It's almost as if they don't need to worry about her because she's bright enough to get by without working 90% of the time, so looks good for their statistics, and that's all that seems to matter to the school. Never mind that she is performing well below her abilities almost across the board.

OP’s posts: |
InimitableJeeves Tue 15-Sep-15 11:33:10

The school has to provide copy education records within 15 school days, so make sure you keep them to that.

Are you in the South? SOS SEN has some workshops coming up on the EHC process which could be helpful -

incogKNEEto Tue 15-Sep-15 11:46:52

Yes, I've just read the 15 school day limit during my research, so I will keep them to it. I was just going to write and hand deliver a letter to the Headmaster later today. I'm not sure whether it needs to give a reason why I want the records though?

Those courses look great, thanks for the link, I'm in East Anglia though so might be a bit far, and most of them are on days when I'm working sadly, but I will definitely look into them further if we decide to apply for a ECHP.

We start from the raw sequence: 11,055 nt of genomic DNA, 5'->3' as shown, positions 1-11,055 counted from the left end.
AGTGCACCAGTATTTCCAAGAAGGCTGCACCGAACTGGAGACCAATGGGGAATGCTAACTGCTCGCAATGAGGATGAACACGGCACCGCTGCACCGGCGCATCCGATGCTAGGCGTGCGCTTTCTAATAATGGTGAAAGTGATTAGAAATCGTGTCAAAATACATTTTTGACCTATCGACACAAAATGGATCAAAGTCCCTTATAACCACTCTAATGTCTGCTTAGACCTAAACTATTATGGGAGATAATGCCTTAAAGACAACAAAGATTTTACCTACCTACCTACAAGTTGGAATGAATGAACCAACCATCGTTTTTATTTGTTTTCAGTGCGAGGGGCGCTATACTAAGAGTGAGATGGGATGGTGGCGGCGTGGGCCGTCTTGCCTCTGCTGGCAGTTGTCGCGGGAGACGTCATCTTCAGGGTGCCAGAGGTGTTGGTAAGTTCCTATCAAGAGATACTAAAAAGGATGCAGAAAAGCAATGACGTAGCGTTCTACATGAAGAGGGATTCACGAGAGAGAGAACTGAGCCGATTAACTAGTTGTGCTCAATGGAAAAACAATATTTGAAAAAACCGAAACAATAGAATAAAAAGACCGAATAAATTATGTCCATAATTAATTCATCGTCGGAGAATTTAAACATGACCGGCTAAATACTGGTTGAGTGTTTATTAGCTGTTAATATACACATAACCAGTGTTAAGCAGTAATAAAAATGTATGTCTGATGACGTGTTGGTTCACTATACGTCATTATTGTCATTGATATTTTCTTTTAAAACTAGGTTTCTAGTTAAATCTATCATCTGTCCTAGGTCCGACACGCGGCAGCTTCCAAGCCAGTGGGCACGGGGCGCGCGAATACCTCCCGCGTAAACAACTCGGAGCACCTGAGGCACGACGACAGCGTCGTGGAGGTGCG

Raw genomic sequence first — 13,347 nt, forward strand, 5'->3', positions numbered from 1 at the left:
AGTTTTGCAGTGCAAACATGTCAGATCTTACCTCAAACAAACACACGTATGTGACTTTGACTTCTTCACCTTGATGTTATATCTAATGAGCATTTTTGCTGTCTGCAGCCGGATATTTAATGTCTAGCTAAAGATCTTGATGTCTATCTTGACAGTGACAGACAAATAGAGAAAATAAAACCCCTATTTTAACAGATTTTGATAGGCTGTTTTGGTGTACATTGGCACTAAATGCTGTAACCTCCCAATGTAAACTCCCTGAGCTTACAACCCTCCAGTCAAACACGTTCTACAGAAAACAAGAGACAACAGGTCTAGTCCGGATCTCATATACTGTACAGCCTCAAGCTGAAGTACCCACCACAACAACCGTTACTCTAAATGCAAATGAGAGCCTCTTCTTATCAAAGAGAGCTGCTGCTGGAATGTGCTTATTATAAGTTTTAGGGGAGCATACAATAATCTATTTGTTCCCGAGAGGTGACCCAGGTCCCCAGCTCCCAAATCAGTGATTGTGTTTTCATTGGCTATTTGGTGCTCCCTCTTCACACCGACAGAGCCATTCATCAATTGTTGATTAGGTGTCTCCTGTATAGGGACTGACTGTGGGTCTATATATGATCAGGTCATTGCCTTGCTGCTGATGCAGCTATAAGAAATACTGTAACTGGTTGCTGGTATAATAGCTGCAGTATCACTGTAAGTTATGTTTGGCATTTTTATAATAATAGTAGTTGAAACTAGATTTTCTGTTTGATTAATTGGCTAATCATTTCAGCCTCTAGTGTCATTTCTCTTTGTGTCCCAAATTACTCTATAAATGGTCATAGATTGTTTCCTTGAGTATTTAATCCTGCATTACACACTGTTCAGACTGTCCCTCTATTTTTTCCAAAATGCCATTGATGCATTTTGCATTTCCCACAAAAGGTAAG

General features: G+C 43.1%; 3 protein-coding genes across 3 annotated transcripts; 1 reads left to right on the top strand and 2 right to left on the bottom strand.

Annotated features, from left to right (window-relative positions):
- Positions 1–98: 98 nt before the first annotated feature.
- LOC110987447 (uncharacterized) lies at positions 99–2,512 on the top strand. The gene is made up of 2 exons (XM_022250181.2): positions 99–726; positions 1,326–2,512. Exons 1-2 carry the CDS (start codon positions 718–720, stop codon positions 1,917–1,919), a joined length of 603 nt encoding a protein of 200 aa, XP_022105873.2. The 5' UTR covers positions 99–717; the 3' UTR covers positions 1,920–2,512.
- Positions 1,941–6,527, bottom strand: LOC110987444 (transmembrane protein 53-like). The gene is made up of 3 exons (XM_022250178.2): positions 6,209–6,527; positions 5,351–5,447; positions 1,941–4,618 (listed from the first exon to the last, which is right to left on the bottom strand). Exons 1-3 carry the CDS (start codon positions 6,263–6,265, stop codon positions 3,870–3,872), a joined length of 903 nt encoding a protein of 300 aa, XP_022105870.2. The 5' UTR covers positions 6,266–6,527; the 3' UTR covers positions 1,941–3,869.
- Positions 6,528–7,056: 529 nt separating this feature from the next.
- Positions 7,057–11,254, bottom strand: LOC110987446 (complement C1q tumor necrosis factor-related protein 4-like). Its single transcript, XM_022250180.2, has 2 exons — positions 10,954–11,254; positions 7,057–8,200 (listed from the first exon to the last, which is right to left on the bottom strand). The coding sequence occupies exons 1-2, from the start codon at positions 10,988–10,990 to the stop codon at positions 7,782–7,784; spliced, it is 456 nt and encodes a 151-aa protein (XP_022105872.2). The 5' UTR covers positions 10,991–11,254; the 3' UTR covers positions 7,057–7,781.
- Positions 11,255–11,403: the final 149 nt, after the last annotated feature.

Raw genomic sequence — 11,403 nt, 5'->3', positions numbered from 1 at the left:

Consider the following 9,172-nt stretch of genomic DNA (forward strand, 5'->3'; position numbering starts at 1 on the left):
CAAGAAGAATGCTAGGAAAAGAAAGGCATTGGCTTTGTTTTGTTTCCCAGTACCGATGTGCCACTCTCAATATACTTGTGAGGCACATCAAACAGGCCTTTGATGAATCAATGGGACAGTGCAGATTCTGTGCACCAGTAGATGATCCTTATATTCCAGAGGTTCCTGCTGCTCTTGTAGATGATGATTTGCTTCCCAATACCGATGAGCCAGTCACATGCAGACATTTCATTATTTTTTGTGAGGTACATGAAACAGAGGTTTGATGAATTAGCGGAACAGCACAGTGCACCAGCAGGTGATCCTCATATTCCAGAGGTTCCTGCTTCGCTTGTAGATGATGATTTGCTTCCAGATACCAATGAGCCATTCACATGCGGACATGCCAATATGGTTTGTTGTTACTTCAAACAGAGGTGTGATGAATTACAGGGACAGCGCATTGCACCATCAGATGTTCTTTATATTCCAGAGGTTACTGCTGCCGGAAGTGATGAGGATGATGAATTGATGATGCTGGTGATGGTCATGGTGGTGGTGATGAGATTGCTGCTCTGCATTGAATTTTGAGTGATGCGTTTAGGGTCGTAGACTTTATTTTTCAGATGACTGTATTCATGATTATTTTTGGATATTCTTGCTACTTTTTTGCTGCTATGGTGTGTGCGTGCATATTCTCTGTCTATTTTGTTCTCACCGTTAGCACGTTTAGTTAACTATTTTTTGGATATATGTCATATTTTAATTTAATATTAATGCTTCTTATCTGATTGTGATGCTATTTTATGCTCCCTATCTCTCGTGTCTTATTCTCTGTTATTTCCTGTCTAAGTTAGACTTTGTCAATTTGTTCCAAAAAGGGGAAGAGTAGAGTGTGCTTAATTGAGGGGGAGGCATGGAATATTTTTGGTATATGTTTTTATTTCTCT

OP’s posts: |
InimitableJeeves Tue 15-Sep-15 15:22:01

No, you don't have to give any reasons for wanting the records.

incogKNEEto Sun 20-Sep-15 14:27:01

Sorry, I have another query, so thought I'd put it here to keep it all in the same place! I have written a letter to the Headmaster asking for a copy of dd's education record and will take it in on Monday.

I wondered if anyone had any thoughts on whether it would be worth going for a private assessment for DD, as we've been told we won't get an initial appointment with the Paediatrician until mid-late November (referral from gp in June)? I have had a quick look online and wondered if anyone had heard of Judy Eaton, or had an assessment carried out by her?

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Obs2015 Mon 21-Sep-15 05:18:44

It is so incredibly painful and unnecessarily more difficult when they don't believe you, isn't it?
Many of us have had this. Have faith, you will get there in the end - it will just be a bit more difficult.

SofiaAmes Mon 21-Sep-15 05:31:39